by Janet Portman
Q: I manage a single-family home for an out-of-state owner. A branch from a tree on the front lawn fell on the tenant’s car, which was properly parked in the driveway. The owner’s insurance carrier refused to pay for the damage to the tenant’s car, claiming no damage was done to the actual home. So, the tenant had the work done on her own, and filed a claim with her car insurance company, who paid the bill ($3,000) except for the $1,000 deductible. She wants the owner to cover the deductible, and I agree. What do you think? –Will G.
A: At the bottom of all this is whether the owner is responsible for the damage to the tenant’s car. Even if the tree was well-trimmed, and the branch broke off unexpectedly, the answer is yes. Most of the time, when something on the rental property over which the landlord has control — be it the front steps or a tree — damages a tenant’s property or injures a tenant doing something she has a right to do, the landlord will be responsible. That’s why business-savvy landlords and all property owners have landlord liability insurance, which kicks in when people on their property (such as tenants, guests, prospects and delivery persons) suffer accidental injury or damage. If the owner doesn’t have landlord liability insurance, the owner will be personally responsible.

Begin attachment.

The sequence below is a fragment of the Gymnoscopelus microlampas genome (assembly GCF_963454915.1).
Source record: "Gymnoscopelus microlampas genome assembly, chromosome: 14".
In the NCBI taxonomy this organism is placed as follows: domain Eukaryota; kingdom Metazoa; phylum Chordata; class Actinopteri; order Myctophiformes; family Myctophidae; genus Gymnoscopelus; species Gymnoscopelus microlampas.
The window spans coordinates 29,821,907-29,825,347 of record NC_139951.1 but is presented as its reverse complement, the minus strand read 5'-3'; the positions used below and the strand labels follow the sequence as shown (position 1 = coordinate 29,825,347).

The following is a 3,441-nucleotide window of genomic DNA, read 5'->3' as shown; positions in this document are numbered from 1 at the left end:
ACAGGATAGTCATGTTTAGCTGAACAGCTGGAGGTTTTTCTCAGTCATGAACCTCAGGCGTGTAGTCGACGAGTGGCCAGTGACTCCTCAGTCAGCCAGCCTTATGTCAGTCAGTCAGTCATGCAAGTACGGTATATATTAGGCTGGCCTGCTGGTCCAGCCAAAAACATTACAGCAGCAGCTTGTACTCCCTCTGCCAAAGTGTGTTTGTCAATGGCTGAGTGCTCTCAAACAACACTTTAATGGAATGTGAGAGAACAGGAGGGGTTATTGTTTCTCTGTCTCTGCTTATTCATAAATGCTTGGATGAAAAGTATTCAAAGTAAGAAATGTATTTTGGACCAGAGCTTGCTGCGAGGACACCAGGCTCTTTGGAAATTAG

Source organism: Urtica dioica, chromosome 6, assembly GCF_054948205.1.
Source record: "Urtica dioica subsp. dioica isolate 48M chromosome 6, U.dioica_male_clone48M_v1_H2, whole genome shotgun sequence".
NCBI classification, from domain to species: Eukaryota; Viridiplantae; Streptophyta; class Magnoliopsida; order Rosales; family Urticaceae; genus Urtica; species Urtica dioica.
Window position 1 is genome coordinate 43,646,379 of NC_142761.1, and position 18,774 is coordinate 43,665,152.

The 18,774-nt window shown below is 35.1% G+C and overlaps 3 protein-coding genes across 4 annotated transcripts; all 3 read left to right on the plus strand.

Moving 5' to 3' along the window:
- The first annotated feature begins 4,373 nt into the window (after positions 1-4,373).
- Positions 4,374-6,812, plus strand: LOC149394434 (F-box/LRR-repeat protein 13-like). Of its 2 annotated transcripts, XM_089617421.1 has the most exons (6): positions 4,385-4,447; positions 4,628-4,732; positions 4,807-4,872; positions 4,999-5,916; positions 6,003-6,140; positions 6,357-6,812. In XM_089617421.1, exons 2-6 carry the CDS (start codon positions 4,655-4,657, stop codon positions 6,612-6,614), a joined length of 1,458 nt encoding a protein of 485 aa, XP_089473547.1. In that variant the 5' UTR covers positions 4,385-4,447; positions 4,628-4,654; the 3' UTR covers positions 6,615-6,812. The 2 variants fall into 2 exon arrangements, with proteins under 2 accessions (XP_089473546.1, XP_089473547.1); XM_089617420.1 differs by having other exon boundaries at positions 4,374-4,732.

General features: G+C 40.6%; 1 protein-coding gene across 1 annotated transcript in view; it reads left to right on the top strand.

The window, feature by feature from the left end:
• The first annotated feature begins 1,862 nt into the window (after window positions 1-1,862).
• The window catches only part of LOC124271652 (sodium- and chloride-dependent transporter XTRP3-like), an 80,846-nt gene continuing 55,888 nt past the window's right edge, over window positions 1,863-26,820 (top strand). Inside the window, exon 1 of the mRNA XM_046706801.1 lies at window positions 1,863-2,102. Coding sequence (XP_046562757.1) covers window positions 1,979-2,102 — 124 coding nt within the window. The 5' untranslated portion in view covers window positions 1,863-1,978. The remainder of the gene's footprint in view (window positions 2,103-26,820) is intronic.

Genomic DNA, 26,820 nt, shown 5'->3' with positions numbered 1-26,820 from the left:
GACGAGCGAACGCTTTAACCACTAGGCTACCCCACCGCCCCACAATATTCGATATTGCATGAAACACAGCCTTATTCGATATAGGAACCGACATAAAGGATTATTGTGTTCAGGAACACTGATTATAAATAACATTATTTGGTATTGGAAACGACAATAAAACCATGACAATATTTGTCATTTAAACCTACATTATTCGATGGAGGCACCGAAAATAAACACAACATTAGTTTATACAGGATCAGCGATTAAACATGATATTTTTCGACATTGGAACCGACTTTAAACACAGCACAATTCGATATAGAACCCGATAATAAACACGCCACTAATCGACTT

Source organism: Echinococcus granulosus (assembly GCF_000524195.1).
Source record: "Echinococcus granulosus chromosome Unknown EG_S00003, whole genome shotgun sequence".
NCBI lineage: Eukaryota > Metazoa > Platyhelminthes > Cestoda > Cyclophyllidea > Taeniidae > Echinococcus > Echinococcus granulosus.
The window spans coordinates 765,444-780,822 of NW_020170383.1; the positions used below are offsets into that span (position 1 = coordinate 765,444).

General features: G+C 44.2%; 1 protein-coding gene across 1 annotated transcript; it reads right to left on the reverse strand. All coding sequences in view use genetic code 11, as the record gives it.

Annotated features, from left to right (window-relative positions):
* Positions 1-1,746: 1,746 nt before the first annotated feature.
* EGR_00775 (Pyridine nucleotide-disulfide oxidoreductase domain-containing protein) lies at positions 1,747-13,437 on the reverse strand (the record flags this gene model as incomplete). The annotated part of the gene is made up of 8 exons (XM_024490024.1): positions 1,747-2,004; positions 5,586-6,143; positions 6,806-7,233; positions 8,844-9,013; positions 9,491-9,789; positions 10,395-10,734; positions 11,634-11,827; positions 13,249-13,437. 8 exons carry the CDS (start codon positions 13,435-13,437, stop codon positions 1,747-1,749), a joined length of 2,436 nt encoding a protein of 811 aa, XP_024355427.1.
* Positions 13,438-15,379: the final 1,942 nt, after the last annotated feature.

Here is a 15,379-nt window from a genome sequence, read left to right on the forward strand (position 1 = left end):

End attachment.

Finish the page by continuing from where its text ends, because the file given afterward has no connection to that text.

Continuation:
You might check with your owner about what kinds of insurance he carries. It sounds like he may have only property insurance (which covers only damage to the structure), but no landlord liability coverage. If that’s so, but if he does have an ounce of sense, he’ll pay the tenant for the $1,000 deductible and pray that it all ends there. That’s because the tenant’s car insurance company has the right to go after a third party (in this case, the owner) who causes damage to its insured that the company has paid for. The landlord could find himself being sued by the car insurance company for $2,000, and another $1,000 by the tenant if he’s been stubborn enough to refuse to cover her deductible.
Janet Portman is an attorney and managing editor at Nolo. She specializes in landlord/tenant law and is co-author of “Every Landlord’s Legal Guide” and “Every Tenant’s Legal Guide.” She can be reached at firstname.lastname@example.org.
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Copyright 2008 Janet Portman
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